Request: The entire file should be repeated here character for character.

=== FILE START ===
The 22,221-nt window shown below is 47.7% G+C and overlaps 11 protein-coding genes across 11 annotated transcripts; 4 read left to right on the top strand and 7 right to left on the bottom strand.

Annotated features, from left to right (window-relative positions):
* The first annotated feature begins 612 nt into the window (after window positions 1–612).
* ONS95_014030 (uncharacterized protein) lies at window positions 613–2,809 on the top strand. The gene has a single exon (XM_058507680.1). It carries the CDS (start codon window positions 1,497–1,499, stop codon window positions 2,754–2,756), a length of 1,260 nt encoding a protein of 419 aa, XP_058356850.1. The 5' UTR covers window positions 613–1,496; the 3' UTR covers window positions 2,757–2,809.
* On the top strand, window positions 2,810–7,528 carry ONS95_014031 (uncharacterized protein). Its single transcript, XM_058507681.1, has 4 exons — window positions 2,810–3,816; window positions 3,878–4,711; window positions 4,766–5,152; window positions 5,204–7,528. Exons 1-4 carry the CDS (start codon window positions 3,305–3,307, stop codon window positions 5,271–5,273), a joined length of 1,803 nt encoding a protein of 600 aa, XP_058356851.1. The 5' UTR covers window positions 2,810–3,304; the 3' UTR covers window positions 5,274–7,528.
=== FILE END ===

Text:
The 22,221-nt window shown below is 47.7% G+C and overlaps 11 protein-coding genes across 11 annotated transcripts; 4 read left to right on the top strand and 7 right to left on the bottom strand.

Annotated features, from left to right (window-relative positions):
* The first annotated feature begins 612 nt into the window (after window positions 1–612).
* ONS95_014030 (uncharacterized protein) lies at window positions 613–2,809 on the top strand. The gene has a single exon (XM_058507680.1). It carries the CDS (start codon window positions 1,497–1,499, stop codon window positions 2,754–2,756), a length of 1,260 nt encoding a protein of 419 aa, XP_058356850.1. The 5' UTR covers window positions 613–1,496; the 3' UTR covers window positions 2,757–2,809.
* On the top strand, window positions 2,810–7,528 carry ONS95_014031 (uncharacterized protein). Its single transcript, XM_058507681.1, has 4 exons — window positions 2,810–3,816; window positions 3,878–4,711; window positions 4,766–5,152; window positions 5,204–7,528. Exons 1-4 carry the CDS (start codon window positions 3,305–3,307, stop codon window positions 5,271–5,273), a joined length of 1,803 nt encoding a protein of 600 aa, XP_058356851.1. The 5' UTR covers window positions 2,810–3,304; the 3' UTR covers window positions 5,274–7,528.